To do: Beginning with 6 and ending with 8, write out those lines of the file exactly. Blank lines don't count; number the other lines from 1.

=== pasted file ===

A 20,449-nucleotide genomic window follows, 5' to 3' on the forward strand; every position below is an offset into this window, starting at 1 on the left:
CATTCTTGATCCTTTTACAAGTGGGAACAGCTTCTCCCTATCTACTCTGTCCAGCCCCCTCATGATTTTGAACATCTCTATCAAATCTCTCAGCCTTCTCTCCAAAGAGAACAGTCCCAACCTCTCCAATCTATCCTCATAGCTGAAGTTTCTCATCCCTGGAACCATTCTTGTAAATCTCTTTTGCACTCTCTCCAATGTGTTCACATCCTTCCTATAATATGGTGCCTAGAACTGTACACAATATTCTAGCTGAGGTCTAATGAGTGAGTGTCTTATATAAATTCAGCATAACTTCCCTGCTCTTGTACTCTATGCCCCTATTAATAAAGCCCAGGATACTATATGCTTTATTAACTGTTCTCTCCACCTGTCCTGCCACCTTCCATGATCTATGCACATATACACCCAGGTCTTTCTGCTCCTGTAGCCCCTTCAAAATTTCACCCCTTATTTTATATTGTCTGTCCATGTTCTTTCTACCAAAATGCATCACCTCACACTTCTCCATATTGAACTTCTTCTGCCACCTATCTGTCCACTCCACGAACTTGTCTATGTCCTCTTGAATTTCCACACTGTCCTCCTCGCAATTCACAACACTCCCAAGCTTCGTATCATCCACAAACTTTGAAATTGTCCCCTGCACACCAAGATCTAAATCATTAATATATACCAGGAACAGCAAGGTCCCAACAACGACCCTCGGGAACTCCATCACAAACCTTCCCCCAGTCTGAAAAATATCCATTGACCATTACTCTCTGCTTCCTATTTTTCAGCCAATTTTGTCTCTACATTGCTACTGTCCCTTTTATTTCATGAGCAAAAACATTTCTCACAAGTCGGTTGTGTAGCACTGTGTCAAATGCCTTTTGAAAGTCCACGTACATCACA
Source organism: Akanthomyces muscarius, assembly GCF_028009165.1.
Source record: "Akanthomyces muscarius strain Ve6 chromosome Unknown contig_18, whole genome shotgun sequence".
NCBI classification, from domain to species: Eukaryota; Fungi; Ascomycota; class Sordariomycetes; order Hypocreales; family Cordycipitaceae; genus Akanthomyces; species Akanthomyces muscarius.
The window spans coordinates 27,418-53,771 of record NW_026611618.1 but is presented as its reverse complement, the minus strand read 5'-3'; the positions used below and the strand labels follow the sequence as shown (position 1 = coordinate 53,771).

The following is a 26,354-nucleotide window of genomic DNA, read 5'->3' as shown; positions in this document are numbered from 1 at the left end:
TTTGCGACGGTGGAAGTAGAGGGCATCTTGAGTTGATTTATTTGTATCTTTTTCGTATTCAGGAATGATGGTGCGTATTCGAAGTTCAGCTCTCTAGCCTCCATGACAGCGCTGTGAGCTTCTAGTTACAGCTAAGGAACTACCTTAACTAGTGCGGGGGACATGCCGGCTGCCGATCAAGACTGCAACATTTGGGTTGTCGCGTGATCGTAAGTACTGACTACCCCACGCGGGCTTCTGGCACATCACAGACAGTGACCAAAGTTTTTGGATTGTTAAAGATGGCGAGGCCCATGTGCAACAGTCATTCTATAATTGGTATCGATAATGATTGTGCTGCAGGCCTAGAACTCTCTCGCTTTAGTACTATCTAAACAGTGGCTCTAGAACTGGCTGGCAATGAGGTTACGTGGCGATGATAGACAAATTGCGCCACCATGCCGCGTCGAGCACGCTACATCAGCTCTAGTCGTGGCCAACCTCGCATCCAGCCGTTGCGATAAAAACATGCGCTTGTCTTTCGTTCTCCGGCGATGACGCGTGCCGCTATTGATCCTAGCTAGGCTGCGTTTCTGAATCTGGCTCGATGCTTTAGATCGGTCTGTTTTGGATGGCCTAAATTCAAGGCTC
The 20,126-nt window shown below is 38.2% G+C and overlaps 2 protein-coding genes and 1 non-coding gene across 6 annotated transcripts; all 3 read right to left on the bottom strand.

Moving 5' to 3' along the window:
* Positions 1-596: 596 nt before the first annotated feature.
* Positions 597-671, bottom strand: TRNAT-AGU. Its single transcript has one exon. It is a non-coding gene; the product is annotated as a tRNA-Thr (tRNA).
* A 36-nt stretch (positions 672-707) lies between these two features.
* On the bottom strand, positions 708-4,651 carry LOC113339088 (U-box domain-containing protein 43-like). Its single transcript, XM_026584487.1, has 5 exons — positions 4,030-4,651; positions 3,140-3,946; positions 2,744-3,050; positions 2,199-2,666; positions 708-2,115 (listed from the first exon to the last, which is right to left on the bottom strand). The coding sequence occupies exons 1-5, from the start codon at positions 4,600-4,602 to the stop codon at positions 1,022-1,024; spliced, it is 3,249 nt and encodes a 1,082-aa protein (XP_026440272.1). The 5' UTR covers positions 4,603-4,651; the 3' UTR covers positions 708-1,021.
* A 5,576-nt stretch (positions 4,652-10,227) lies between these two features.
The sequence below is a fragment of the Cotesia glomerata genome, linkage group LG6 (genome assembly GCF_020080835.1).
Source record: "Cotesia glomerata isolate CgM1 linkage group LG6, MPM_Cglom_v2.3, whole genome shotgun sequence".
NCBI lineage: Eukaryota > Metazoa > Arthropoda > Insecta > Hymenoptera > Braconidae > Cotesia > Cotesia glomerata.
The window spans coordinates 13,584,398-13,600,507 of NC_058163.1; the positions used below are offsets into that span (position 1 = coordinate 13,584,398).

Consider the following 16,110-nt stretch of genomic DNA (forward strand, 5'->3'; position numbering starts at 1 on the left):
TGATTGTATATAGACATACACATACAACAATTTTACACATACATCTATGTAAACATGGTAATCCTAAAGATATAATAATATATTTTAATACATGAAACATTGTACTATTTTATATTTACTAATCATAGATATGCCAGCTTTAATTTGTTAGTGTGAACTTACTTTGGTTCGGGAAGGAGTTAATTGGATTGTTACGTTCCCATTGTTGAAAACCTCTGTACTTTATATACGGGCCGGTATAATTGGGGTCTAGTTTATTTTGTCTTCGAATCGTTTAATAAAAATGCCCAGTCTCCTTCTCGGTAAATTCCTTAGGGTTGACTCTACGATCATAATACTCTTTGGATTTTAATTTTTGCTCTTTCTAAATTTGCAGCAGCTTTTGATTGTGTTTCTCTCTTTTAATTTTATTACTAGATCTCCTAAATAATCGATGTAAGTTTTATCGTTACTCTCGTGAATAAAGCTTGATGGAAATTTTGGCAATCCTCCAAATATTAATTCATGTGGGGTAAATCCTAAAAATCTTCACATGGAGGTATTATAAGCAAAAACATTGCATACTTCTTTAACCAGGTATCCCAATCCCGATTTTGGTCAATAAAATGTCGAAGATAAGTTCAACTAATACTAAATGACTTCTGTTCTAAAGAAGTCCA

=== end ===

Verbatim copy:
The window spans coordinates 27,418-53,771 of record NW_026611618.1 but is presented as its reverse complement, the minus strand read 5'-3'; the positions used below and the strand labels follow the sequence as shown (position 1 = coordinate 53,771).

The following is a 26,354-nucleotide window of genomic DNA, read 5'->3' as shown; positions in this document are numbered from 1 at the left end:
TTTGCGACGGTGGAAGTAGAGGGCATCTTGAGTTGATTTATTTGTATCTTTTTCGTATTCAGGAATGATGGTGCGTATTCGAAGTTCAGCTCTCTAGCCTCCATGACAGCGCTGTGAGCTTCTAGTTACAGCTAAGGAACTACCTTAACTAGTGCGGGGGACATGCCGGCTGCCGATCAAGACTGCAACATTTGGGTTGTCGCGTGATCGTAAGTACTGACTACCCCACGCGGGCTTCTGGCACATCACAGACAGTGACCAAAGTTTTTGGATTGTTAAAGATGGCGAGGCCCATGTGCAACAGTCATTCTATAATTGGTATCGATAATGATTGTGCTGCAGGCCTAGAACTCTCTCGCTTTAGTACTATCTAAACAGTGGCTCTAGAACTGGCTGGCAATGAGGTTACGTGGCGATGATAGACAAATTGCGCCACCATGCCGCGTCGAGCACGCTACATCAGCTCTAGTCGTGGCCAACCTCGCATCCAGCCGTTGCGATAAAAACATGCGCTTGTCTTTCGTTCTCCGGCGATGACGCGTGCCGCTATTGATCCTAGCTAGGCTGCGTTTCTGAATCTGGCTCGATGCTTTAGATCGGTCTGTTTTGGATGGCCTAAATTCAAGGCTC